This copycat scene is absolutely adorable, but is it safe for young kids to be lifting weights? We asked fitness experts to find out.
Kate Hudson on a designed background
Credit: Getty Images / Rich Fury / Staff

Like mother, like daughter holds true for Kate Hudson and her 3-year-old Rani Rose.

The pair share a love for cooking—watch them team up to make WW-approved Watermelon-Cucumber Skewers with Feta and Mint—and now the actress, author, fashion designer, entrepreneur and WW rep invited her mini me to join for a short snippet of her personal training session.

"She did it!!! #startemyoung #healthypatterns," Hudson proudly captions the video.

Trying to be just like mom, Rani Rose holds a small dumbbell and mimics Hudson's squat and single-arm shoulder press motion. (ICYMI, Hudson is no newbie at this move…check out her top two ways to level up standard squats that she shared back in August and try out her best at-home workout for toned legs.)

The World Health Organization (WHO) suggests that adults accumulate at least 150 minutes of moderate-intensity physical activity or 75 minutes of vigorous activity per week. But how about for kiddos?

"Kids need exercise just like adults, especially as they grow up in today's sedentary world. A child can join a workout with a parent as young as 4 to 5 years old depending on the exercise, structure and intensity," explains Jessica Mazzucco, CPT, founder and head trainer of The Glute Recruit in Scarsdale, New York.

For children under 4 (like Rani Rose, for about 10 more months), Mazzucco suggests "free moving" exercises, such as running, playing tag and dancing. Children over age of 4 can participate in more structured physical activities, such as sports, she adds.

"If a parent's workout doesn't really look like fun to the child, they may have no interest," says Randy McCoy, the Scottsdale, Arizona-based vice president of product and curriculum for The Little Gym International, an enrichment center for kids 4 months to 12 years old. "With that in mind, 2 to 3 year olds love to copy mom and dad during parts of their workouts."

The U.S. Centers for Disease Control and Prevention (CDC) begins their exercise recommendations at age 6, noting that "children and adolescents ages 6 through 17 years should do 60 minutes or more of moderate-to-vigorous physical activity daily. It is important to provide young people opportunities and encouragement to participate in physical activities that are appropriate for their age, that are enjoyable, and that offer variety."

They suggest a mix of aerobic, muscle-strengthening and bone-strengthening (weight-bearing exercises like jogging or jumping rope should do the trick!), hitting each of those three categories three times per week. According to the American Council on Exercise (ACE), just 21.6% of American youth between 6 and 19 reported getting 60 or more minutes of moderate-to-vigorous physical activity on at least five days per week.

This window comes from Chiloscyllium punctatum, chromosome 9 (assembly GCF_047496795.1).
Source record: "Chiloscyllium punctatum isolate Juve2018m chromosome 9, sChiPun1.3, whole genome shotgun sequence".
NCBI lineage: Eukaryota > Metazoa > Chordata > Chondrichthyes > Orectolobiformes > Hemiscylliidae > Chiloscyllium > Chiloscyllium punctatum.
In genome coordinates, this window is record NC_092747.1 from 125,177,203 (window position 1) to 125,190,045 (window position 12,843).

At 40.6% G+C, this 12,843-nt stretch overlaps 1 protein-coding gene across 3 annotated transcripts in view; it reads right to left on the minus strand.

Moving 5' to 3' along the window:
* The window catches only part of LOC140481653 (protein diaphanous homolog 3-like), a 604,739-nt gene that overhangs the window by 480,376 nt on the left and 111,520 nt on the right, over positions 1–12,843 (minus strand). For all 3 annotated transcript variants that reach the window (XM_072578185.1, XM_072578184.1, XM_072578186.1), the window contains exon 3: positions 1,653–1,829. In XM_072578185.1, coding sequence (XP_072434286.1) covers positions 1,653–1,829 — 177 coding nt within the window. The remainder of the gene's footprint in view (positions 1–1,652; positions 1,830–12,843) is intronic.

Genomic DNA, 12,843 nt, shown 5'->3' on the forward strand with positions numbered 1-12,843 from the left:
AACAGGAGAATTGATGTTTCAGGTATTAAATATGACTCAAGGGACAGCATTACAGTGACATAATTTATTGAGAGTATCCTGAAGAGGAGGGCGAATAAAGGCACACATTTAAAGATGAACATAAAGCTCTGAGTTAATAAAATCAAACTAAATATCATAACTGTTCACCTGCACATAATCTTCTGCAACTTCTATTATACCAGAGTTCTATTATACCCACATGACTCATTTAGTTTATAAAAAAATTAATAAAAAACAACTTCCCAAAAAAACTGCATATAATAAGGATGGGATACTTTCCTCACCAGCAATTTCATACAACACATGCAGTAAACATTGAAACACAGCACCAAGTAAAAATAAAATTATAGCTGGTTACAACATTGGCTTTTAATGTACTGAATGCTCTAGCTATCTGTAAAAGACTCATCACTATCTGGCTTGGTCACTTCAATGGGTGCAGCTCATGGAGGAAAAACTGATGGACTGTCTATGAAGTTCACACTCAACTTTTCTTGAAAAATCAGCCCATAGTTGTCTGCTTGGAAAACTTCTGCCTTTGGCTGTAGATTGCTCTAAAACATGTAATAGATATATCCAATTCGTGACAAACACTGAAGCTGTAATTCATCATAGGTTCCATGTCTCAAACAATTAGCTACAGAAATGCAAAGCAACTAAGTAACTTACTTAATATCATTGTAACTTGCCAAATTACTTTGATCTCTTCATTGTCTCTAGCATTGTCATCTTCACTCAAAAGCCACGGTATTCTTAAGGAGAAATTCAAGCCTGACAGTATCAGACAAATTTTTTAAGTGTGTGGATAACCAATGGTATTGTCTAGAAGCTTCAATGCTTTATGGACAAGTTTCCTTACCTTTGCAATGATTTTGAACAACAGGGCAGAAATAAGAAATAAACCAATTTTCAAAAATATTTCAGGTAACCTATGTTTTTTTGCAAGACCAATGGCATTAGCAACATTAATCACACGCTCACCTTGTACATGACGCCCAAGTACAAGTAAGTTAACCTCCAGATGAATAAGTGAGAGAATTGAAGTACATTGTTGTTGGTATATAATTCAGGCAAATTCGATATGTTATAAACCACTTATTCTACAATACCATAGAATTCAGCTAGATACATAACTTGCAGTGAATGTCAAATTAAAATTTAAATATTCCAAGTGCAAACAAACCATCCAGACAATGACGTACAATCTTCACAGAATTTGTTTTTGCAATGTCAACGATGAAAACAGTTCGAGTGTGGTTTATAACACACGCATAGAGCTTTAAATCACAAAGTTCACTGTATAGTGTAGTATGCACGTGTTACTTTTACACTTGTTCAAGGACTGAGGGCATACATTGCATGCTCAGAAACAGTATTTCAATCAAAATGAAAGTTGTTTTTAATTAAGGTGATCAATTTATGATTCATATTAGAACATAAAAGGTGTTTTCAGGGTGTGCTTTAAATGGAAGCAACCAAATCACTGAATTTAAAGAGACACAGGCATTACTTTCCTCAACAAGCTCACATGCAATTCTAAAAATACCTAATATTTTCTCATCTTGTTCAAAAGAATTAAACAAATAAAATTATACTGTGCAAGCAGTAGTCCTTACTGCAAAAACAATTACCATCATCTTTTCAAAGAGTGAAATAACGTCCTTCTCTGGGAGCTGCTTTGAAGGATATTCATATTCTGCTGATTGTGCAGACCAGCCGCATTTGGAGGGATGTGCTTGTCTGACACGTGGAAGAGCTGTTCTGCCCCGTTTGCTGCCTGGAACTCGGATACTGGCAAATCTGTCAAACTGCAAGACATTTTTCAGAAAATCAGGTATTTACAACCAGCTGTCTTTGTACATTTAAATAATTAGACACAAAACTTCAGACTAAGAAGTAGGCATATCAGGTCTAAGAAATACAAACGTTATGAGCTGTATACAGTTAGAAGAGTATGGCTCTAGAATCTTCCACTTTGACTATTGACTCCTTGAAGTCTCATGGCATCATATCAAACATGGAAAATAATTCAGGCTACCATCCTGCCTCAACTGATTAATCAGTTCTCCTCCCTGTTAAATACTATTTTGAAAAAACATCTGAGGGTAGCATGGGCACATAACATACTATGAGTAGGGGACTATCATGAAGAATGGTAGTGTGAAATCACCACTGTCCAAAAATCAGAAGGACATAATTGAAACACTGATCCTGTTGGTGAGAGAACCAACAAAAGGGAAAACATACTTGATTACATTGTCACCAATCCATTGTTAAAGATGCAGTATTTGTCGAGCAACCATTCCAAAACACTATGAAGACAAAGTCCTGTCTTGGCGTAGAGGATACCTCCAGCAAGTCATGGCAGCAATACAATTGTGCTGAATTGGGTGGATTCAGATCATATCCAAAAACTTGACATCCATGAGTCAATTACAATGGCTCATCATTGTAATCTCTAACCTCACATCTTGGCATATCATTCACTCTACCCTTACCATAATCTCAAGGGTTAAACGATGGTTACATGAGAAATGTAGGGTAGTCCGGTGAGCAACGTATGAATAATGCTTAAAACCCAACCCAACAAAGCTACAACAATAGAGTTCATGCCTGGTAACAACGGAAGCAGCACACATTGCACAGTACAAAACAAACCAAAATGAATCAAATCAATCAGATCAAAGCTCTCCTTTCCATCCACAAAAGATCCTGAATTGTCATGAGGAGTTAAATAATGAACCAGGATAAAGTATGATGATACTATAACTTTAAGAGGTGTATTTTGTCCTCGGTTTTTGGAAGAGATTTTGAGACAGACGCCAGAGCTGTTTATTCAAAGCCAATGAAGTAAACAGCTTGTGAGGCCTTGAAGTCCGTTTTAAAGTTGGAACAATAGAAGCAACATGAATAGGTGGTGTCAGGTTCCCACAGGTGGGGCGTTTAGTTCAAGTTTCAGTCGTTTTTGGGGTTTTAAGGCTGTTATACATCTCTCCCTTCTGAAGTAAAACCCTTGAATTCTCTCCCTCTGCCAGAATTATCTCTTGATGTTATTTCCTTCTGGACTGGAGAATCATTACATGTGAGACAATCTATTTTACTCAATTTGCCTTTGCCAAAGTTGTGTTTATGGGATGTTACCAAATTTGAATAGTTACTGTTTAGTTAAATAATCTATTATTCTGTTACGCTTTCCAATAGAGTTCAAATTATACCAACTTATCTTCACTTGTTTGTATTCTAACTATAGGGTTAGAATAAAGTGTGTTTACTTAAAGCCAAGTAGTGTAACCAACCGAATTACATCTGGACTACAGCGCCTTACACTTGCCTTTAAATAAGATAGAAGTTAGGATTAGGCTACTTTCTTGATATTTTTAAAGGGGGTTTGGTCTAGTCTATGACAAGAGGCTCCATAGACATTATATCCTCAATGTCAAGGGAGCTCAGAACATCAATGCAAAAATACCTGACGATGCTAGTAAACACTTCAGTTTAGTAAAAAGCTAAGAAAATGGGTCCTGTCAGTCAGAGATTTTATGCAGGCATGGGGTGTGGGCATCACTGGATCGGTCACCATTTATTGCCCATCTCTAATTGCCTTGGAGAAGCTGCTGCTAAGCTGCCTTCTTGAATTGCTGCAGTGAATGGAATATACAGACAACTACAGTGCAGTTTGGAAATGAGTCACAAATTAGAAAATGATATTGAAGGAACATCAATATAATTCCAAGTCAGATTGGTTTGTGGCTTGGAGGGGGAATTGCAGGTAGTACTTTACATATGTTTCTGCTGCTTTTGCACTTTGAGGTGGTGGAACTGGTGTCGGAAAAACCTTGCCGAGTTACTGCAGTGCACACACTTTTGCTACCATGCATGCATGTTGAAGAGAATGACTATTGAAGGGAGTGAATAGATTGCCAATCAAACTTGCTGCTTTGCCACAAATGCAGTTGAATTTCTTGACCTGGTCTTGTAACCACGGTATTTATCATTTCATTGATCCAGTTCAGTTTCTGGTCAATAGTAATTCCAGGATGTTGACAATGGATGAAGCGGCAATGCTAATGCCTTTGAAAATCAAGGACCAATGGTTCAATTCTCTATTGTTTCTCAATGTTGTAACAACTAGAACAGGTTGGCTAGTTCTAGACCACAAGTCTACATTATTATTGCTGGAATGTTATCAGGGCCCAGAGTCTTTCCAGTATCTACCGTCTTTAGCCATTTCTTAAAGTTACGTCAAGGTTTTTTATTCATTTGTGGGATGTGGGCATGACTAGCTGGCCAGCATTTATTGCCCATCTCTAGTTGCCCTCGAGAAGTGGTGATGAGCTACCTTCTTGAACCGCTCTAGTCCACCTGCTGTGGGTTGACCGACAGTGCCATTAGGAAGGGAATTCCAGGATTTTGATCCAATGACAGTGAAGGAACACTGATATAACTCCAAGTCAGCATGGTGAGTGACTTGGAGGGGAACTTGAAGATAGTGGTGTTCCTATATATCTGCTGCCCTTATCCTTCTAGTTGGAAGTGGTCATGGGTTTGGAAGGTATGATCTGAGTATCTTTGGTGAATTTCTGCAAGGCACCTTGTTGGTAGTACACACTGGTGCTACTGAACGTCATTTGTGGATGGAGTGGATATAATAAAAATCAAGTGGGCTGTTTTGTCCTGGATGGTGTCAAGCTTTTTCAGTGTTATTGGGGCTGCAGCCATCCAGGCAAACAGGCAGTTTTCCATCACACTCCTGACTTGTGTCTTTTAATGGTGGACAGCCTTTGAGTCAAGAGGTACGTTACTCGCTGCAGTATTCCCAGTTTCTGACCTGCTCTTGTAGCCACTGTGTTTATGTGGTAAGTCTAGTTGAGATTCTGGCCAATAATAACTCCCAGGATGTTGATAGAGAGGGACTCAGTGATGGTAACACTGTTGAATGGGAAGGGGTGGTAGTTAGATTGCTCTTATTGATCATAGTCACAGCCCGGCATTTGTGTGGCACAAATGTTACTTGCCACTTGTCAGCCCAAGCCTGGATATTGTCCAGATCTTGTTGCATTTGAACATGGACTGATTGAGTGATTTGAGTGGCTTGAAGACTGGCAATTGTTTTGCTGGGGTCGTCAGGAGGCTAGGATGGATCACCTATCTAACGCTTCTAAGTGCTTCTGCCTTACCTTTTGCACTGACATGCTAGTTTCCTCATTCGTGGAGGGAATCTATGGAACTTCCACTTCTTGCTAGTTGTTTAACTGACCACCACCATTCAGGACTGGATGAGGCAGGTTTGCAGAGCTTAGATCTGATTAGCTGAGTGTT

But even if they don't hit that exact level, every little bit of movement counts. Especially when they perform it for the "right" reasons. (Translation: Not to lose weight or look like someone else.)

"Regardless of the age, I encourage parents to exercise and partake in daily physical activity with their children," Mazzucco adds. "Children will mimic what their parents do, and it's more than likely if your child sees you working out, they will identify that as something good that [they] should be doing too! Teaching children that exercise is important for their health (say, the fact that it helps increase bone and muscle strength and density) will help your child to understand exercise is more than just for your looks. Associating exercise with just weight loss can create a negative relationship with the child and exercise in the future."

We love to see Hudson working hard, yet slipping in a smile between deep breaths during the video. It's clear she's proud of not only Rani Rose, but also herself for staying active and challenging her body—within reasonable limits.

As far as safety goes, it is probably best for parents to leave the weights to the grown-ups, but Rani Rose rocking those squats is picture perfect, Mazzucco says.

"Start your child with bodyweight exercises and always watch their form. Parents can begin to incorporate weight training exercises into their workout programs with their son or daughter once the child begins puberty."

McCoy agrees: "Refrain from having children under age 10 use weights or dumbbells. They aren't necessary."

Otherwise, the most important component is to keep things light.

"The key is to make sure that the child's perception of 'exercise' is of a positive nature. It should feel FUN. Whether they are watching it, joining in or being pushed in a jog stroller, If they and their parents are having fun, it will 'stick,' McCoy says. "Also, if children are able to see their parents work out and exercise on a regular basis—and have it be part of the family's daily lifestyle, rather than a work ethic—the kids may be more apt to adopt this lifestyle as they get older."